Building Toilets in Villages in Uganda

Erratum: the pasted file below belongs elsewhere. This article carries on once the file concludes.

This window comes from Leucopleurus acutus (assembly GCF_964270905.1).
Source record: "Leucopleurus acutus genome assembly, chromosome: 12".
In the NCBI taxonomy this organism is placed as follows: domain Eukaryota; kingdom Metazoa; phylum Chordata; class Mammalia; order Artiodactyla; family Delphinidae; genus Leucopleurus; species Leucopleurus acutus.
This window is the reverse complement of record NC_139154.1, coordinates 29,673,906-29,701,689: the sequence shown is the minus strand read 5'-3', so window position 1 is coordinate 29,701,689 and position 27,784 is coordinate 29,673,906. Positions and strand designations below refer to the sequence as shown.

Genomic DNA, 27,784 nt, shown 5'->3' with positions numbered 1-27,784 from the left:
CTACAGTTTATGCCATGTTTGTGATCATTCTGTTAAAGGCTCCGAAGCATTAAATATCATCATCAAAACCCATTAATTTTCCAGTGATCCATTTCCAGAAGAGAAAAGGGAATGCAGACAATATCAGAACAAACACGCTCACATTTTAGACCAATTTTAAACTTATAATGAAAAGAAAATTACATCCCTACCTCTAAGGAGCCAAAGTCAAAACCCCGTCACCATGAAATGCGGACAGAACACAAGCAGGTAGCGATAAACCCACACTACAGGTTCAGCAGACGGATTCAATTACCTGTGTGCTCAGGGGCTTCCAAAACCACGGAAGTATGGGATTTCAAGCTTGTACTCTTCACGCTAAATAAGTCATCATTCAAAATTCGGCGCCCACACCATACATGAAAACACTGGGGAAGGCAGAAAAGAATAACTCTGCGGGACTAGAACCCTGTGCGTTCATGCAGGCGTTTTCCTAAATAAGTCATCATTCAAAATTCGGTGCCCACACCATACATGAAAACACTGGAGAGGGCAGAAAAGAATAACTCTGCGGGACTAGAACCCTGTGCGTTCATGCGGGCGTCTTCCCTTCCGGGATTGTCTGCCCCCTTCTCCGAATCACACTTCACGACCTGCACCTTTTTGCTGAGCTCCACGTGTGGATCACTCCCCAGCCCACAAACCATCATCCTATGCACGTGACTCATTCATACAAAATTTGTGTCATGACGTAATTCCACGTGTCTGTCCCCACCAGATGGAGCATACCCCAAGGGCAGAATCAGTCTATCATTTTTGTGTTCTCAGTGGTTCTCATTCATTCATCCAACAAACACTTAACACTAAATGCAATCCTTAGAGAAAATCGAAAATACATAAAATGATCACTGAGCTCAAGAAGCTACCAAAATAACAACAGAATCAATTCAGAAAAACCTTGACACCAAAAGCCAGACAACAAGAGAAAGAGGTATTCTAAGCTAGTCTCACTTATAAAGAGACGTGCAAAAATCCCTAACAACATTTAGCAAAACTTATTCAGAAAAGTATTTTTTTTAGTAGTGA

The Problem. Of the 7 billion people in the world, 2.4bn people don’t use a basic toilet. Almost 1 billion people still defecate in the open without basic sanitation. Over 24 million of Uganda’s 41.5 million people don’t use any basic toilet facility. Likewise, over 40 thousand people in Nebbi district and more than 6,000  people in Alwi sub-county practice open defecation. Open defecation refers to the practice where people excrete their fecal waste open spaces such as  fields, bushes, forests, open water bodies, or other open spaces rather than using the toilet.. Excreta exposed in the open contaminates with disease causing germs the already unsafe drinking water sources many household use. Prolonged period of such bad practices has in part led to high prevalence of intestinal worms (that cost more than $20 to treat per episode). It is also a primary driver of the high school dropout rate among teenage girls when they start menstruating.The primary causes of Open Defecation are: Low household income required to construct a pit latrine; and Limited awareness of the value of a pit latrine as govern focus is on curative health. InterventionThe above situation can be changed. A one-off financial support of (USD 16 = $15 for latrine and $1 for supervision of works, documentation, and preventive health education and advocacy) to a poor household can enable it to construct a simple hygienic latrine using local materials and low cost technology. The rural youths can be hired to construct latrines in their villages thereby enabling them to earn income. Implementation TeamDr. Alfred Lakwo - Executive DirectorPatrick Okwir - Health OfficerBiyala Erick Roy - Project Officer, Community HealthHow your contribution will be usedEach toilet built requires materials and labor. The materials are locally sourced and local youth are employed to construct the toilet and hand washing facility. About the organisation that will oversee the program. The Agency for Accelerated Regional Development (AFARD), headquartered in Nebbi, is a local non-governmental organization formed in July 2000 by sons and daughters of West Nile. It is registered with the National NGO Board, has a 3-year National NGO QuAM Certificate, and is an active member of: Uganda National NGO Forum, PELUM-Uganda Chapter, UWASNET, UNASO, and District NGO Forum in Nebbi, Yumbe, and Moyo Districts. Currently, AFARD: (i) Works in five districts and 25 lower local governments of West Nile – Nebbi, Zombo, Arua, Yumbe, and Moyo and with more than 100,000 people (58% are women); and (ii) Is a Board member of UWASNET a national umbrella coordinating civil society operations in water, sanitation and hygiene sectorAFARD works in 5 strategic impact focus: - Food and Nutrition Security, Economic Security, Health Security, Education security, and good governance security. In line with its health agenda to reduce the disease burden and improve on the labor productivity AFARD delves into:Provision of sustainable access to safe water points through water point construction and setting up a functional community management system; Building peer-to-peer behavior change communication, education, and learning; Promoting Community Sanitation Policing to ensure no open defecation; Collaboration with existing health facilities for community access to biomedical HIV prevention services; Building Post Test Clubs as sustainable community care and support system for people living with HIV and orphans and Vulnerable children. Learn more about AFARD On the Ripple Marketplace you can also shop to support our campaign20% of any purchase on the Ripple Marketplace supports our campaign when you use the Ripple Code: NEBBI  See do good products you can buy at the Ripple Marketplace here

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